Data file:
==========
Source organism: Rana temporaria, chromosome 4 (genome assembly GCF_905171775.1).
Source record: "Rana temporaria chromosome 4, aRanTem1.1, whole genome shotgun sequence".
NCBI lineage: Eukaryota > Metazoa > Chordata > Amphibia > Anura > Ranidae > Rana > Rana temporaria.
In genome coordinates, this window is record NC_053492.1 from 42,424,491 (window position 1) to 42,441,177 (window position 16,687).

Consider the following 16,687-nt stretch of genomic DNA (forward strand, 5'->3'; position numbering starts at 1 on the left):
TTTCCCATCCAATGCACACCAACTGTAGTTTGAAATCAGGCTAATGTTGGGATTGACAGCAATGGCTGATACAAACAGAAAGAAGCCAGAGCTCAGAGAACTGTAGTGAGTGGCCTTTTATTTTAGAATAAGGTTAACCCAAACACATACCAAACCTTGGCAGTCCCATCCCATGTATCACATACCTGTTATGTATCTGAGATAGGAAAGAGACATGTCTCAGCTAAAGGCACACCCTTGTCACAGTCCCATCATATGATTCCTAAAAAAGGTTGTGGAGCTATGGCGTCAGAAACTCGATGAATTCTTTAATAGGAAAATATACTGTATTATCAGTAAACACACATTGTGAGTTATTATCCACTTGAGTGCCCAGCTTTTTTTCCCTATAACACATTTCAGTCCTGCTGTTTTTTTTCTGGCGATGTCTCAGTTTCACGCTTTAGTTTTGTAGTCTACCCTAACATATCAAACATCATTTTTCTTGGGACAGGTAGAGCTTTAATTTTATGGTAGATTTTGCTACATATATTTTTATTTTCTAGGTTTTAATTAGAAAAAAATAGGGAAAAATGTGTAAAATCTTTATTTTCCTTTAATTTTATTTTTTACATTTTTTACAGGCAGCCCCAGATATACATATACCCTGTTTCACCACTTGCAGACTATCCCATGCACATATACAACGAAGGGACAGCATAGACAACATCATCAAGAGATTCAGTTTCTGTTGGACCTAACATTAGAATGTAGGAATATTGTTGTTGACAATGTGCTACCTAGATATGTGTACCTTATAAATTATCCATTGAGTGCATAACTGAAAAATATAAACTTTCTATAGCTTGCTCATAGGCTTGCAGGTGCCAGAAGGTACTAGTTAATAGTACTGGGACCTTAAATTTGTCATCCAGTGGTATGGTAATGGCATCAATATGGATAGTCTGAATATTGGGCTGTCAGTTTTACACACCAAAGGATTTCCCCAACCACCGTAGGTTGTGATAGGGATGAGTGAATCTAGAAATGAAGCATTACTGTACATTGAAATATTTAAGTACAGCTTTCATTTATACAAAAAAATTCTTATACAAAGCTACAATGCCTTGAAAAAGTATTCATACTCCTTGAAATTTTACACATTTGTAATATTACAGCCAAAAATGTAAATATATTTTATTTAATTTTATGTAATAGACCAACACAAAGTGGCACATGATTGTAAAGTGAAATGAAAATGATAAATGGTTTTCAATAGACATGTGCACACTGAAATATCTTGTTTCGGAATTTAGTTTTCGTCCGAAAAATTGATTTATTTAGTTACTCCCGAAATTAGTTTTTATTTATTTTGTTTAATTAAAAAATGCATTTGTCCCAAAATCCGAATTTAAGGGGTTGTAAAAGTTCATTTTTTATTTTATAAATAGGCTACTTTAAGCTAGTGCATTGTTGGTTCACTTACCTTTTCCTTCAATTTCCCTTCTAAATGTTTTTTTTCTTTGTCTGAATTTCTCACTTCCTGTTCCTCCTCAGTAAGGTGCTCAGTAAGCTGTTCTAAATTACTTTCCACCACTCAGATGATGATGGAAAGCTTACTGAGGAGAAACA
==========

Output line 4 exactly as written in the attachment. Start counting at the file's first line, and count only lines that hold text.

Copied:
In genome coordinates, this window is record NC_053492.1 from 42,424,491 (window position 1) to 42,441,177 (window position 16,687).